Different Types of Pain
According to the National Sleep Foundation, the types of pain that most commonly cause insomnia are back pain; headaches; and temporomandibular joint (TMJ) syndrome, which causes pain around the ears and jaw muscles. Muscoloskeletal pain, including arthritis and fibromyalgia, can also cause sleep problems. Cancer pain, resulting from the disease itself and treatment, also leads to trouble sleeping. Pain that follows surgery can also prevent much-needed rest.
As Falco points out, current research shows that there are more commonalities than differences between types of pain when it comes to insomnia. A few of the nuances researchers have identified include the following:
- The intense nature of pain after surgery and other acute pain seems to affect both the length and quality of sleep.
- Chronic arthritis pain appears to interfere with circadian rhythms. A recent Japanese study found a relationship between a person’s body clock and arthritis symptoms. More specifically, researchers discovered that certain genes affecting circadian rhythms may activate a molecule that sparks inflammation in people with arthritis. The relationship between this molecule, called TNF-alpha, and circadian rhythms may explain why people with arthritis have worse joint pain in the morning.
- In people with fibromyalgia, a chronic condition that causes joint and muscle pain, there are constant bursts of “awake” brain activity which prevents deep sleep. In a study published in the Journal of Rheumatology, people with fibromyalgia had two times as many awakenings per hour as people without the disease.
Managing Pain That Steals Your Sleep
The first step is to reduce the pain, Falco says. “Pain control reduces anxiety and depression, improves sleep, and makes for better overall quality of life.”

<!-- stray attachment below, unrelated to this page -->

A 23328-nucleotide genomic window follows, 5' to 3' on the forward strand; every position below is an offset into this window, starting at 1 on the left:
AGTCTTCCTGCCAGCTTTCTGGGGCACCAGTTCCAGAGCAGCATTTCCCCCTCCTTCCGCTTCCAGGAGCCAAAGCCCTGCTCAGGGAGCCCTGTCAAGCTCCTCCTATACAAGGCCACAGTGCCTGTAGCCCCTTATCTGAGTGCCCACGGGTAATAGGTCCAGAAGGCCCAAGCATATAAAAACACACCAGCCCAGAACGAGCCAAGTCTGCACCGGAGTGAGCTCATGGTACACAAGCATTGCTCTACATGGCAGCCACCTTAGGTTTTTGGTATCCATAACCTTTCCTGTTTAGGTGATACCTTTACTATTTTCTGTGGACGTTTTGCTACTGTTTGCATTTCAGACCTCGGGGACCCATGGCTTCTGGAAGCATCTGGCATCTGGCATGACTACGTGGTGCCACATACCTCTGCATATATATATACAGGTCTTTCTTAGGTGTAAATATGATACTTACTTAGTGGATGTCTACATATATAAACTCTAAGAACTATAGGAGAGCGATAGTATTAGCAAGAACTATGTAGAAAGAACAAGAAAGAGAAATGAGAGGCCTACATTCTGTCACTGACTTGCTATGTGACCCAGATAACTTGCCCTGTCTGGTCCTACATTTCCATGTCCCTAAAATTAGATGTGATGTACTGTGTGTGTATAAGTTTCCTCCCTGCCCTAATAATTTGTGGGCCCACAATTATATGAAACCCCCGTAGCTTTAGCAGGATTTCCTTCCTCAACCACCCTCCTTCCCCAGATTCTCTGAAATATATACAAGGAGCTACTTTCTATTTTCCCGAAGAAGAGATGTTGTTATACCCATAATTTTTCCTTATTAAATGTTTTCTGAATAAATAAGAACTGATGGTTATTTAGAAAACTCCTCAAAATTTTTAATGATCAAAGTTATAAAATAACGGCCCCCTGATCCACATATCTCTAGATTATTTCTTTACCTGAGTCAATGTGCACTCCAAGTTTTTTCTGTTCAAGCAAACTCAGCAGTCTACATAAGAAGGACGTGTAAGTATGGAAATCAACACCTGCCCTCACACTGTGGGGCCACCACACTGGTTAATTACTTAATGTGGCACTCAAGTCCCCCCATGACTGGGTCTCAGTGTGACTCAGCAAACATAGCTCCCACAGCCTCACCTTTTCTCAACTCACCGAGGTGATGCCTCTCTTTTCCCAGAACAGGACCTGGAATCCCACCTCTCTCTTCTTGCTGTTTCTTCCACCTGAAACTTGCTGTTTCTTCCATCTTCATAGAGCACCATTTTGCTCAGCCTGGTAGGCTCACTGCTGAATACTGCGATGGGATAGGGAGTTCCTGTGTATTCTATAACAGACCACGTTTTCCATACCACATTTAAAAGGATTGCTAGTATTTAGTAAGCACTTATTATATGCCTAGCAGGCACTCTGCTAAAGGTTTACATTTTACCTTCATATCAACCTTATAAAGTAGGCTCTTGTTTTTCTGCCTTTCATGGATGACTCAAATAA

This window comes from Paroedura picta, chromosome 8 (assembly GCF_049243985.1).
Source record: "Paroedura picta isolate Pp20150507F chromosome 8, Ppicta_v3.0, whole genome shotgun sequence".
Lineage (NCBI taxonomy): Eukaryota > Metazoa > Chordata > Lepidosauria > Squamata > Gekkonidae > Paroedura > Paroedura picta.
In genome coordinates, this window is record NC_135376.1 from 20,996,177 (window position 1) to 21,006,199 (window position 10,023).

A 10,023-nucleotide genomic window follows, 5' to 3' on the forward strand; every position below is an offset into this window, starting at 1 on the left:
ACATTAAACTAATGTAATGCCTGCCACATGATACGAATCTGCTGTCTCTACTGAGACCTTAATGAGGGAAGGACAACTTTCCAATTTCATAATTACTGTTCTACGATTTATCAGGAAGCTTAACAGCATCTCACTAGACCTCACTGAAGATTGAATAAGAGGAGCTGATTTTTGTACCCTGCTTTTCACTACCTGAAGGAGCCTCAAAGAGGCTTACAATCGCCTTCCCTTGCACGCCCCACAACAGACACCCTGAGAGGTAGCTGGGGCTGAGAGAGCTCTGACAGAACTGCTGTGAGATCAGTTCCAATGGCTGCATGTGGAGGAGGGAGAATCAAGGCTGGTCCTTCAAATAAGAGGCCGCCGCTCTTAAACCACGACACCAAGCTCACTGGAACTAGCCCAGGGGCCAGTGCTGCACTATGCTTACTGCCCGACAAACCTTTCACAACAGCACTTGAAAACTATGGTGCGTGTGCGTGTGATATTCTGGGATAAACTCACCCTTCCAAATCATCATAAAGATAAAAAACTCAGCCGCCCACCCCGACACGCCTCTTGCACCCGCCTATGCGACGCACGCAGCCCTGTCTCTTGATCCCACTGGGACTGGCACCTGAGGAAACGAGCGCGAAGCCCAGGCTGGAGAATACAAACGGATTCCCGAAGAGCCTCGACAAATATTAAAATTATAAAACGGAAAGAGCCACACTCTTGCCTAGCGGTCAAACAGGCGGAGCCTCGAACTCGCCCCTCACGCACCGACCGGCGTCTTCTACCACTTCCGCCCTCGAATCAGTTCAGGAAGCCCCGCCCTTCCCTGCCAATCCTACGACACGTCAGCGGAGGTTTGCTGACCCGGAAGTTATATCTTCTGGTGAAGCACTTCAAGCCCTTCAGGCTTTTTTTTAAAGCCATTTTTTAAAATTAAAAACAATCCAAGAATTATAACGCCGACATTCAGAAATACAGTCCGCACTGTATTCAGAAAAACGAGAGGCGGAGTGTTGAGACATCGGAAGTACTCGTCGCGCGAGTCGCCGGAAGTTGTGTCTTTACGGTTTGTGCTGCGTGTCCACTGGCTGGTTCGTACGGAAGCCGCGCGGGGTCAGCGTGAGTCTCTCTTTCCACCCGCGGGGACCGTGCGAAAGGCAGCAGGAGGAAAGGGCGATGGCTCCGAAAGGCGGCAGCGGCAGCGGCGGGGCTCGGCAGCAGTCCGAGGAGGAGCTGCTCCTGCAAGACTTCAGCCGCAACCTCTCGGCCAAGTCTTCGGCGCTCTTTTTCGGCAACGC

Falco adds that people with pain and sleep problems should undergo a diagnostic sleep study.
When it comes to medications, tell your doctor about the sleep problems you’re having as a result of your pain. Then follow his or her orders. Painkillers and/or sleeping pills can work for some people, but they should only be used under the supervision of a doctor.
And in terms of pain that follows surgery, banking up on sleep a few weeks beforehand may help. “People don’t intuitively think they need to rest up for surgery; but they really should as it can help with pain control,” Marks says. Research has shown that people who get enough rest before surgery require less pain medication afterward.
Once the surgery has taken place, narcotic pain medications can make the first few nights of sleep more restful. “Try to time your last dose around the time you go to bed so it will last through the night,” Marks says.
How to Get the Sleep You Need
Calm yourself with meditation and other relaxation techniques.
When done effectively, as little as 10 minutes of daily meditation can help your mind ignore the pain, Marks says. There are many different types of meditation, including guided meditation, tai chi, and yoga. But you can also improvise. “Use deep breathing exercises, progressive muscle relaxation, or focus on an object or scene,” Marks says.